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Renascimento RE10

Wars of Italy ( Spain, France, Italy)

10082008 [web E10] Oxford Online Dictionary

Can no longer live and die in extreme poverty and disease → Crusades → Conquest → Trade→ Dreams→ Realization→ Renaissance → War Mentality → Rise of Western Civilization → Unprecedented Prosperity → Reaction to Guilt of Comfort (21st Century). –Michael Johnathan McDonald.

 Wars of Italy

by  Gordon Campbell ( See Endnotes for full description of source(s).) This reproduction is for pedagogical purposes only.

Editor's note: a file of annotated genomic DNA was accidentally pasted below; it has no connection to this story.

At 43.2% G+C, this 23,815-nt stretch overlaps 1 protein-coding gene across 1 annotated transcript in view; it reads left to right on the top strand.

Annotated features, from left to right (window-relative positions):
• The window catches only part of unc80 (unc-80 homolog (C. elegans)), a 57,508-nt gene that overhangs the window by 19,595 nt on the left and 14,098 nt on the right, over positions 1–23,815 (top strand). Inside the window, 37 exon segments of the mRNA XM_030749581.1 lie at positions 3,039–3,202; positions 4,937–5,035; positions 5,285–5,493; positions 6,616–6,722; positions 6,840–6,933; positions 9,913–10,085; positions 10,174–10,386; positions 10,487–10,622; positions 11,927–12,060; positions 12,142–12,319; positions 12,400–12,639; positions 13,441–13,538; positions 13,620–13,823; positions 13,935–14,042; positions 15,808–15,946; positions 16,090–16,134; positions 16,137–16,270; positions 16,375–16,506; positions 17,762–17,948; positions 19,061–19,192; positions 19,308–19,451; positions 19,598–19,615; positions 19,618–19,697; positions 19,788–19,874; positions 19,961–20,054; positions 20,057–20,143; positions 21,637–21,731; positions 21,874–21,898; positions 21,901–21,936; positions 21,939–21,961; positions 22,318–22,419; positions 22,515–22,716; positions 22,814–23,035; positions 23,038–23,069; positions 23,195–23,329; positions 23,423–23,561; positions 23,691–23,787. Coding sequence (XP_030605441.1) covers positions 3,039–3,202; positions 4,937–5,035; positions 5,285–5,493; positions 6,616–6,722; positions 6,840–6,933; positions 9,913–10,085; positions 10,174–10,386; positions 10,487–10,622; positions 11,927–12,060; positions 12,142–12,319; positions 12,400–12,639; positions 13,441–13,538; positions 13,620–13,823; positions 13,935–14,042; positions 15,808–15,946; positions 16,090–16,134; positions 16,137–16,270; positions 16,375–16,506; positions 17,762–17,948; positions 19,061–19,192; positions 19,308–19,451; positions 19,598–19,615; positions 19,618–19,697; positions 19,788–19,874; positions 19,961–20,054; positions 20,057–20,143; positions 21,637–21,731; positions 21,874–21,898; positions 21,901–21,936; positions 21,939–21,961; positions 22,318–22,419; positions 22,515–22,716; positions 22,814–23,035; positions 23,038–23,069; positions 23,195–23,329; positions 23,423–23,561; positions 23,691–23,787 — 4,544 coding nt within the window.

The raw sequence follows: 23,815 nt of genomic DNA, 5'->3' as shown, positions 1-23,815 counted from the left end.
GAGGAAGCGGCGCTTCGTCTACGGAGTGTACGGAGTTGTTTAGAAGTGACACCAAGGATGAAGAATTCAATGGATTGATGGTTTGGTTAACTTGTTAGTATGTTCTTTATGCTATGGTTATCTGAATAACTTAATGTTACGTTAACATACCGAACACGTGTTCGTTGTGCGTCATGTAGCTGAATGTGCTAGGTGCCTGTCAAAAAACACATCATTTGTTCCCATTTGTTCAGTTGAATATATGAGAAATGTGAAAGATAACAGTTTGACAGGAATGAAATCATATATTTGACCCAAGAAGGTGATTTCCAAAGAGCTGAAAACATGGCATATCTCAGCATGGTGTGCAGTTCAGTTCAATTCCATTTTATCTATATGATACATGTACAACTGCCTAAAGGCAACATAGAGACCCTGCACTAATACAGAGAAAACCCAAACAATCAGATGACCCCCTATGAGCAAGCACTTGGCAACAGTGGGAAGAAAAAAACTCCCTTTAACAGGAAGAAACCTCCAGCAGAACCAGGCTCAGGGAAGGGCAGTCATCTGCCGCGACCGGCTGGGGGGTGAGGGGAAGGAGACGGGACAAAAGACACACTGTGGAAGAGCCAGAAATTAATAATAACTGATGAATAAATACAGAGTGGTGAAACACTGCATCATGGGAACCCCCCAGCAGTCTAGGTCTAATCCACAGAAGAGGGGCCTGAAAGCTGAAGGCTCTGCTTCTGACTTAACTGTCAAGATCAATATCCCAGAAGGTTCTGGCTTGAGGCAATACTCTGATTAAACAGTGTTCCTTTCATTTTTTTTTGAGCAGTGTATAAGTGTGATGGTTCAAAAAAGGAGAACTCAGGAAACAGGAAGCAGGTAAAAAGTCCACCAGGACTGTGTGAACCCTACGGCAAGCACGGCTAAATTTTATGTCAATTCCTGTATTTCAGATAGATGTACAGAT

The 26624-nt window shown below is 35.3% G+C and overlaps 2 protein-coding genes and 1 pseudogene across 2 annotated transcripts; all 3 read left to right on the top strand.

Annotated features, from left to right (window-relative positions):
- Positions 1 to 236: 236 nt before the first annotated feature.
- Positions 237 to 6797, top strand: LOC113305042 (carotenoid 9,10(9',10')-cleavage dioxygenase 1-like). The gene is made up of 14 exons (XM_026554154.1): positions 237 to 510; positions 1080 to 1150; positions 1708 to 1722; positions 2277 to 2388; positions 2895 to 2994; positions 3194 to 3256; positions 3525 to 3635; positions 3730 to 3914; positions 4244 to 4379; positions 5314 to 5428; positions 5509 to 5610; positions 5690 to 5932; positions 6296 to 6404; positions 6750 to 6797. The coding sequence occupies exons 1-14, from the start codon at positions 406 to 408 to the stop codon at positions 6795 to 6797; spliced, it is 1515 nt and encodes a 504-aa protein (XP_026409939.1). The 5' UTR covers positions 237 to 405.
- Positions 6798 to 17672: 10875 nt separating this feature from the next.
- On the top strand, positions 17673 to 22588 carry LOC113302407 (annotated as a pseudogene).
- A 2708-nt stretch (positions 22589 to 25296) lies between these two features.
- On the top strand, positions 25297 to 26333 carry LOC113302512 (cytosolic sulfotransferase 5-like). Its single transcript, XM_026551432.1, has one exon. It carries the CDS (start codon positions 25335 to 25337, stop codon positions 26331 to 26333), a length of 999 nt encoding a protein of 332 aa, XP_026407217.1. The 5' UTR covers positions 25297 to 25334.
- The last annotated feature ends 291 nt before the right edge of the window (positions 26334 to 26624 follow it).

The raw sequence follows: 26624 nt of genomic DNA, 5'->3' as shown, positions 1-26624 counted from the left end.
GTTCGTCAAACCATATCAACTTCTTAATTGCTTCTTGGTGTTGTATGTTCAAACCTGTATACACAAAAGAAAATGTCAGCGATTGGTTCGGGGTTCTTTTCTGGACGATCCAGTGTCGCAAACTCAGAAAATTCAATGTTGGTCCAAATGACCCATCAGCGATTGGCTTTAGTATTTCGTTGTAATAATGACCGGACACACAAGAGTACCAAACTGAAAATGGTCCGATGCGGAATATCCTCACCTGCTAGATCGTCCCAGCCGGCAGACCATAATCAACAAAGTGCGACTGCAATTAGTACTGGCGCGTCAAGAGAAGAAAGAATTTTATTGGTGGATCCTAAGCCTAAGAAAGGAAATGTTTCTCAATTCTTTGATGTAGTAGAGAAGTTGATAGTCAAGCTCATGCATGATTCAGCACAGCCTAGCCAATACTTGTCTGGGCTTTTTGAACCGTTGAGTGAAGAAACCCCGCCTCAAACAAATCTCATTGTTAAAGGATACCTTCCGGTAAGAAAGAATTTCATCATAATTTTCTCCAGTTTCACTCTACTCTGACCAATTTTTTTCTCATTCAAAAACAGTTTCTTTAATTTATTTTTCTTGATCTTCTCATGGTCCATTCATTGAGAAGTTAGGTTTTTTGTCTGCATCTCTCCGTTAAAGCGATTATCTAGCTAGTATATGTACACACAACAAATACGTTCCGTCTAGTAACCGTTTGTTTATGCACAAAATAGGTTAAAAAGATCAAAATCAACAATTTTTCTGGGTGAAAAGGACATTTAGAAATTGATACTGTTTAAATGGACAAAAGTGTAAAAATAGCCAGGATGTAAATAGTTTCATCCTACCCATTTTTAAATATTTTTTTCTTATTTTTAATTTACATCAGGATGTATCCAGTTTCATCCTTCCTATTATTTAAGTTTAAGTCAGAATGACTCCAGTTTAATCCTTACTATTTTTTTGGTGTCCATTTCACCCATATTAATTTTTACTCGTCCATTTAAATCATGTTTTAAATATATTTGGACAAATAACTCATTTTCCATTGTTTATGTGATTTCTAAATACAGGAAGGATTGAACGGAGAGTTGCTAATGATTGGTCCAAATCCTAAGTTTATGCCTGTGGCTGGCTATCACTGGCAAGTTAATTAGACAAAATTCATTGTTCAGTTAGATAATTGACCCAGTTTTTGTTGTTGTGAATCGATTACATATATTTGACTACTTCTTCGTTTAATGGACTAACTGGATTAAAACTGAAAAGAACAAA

Wars of Italy (1494–1559). Italy was the main theatre of the series of wars sometimes described in a wider European context as the Habsburg–Valois Wars. The chief protagonists were Spain, France, the Holy Roman Empire, the Swiss Confederation, England, and the various states of Italy, and in the later stages Denmark, Sweden, and the Ottoman Empire became involved. At the heart of the conflicts there were dynastic rivalries between the Habsburgs and the Valois and territorial disputes between France and the duchy of Burgundy over Flanders, Artois, and the Netherlandish territories of the duchy, between France and the Empire over Milan, and between France and Spain over the kingdom of Naples, Roussillon, and Cerdagne. The reason that Italy became the main theatre of the wars was that the fragile comity of its principal states (Milan, Venice, Florence, Genoa, Savoy, the Papal State, and the kingdom of Naples) was destroyed by territorial ambitions that were often advanced by calling on the assistance of other European states.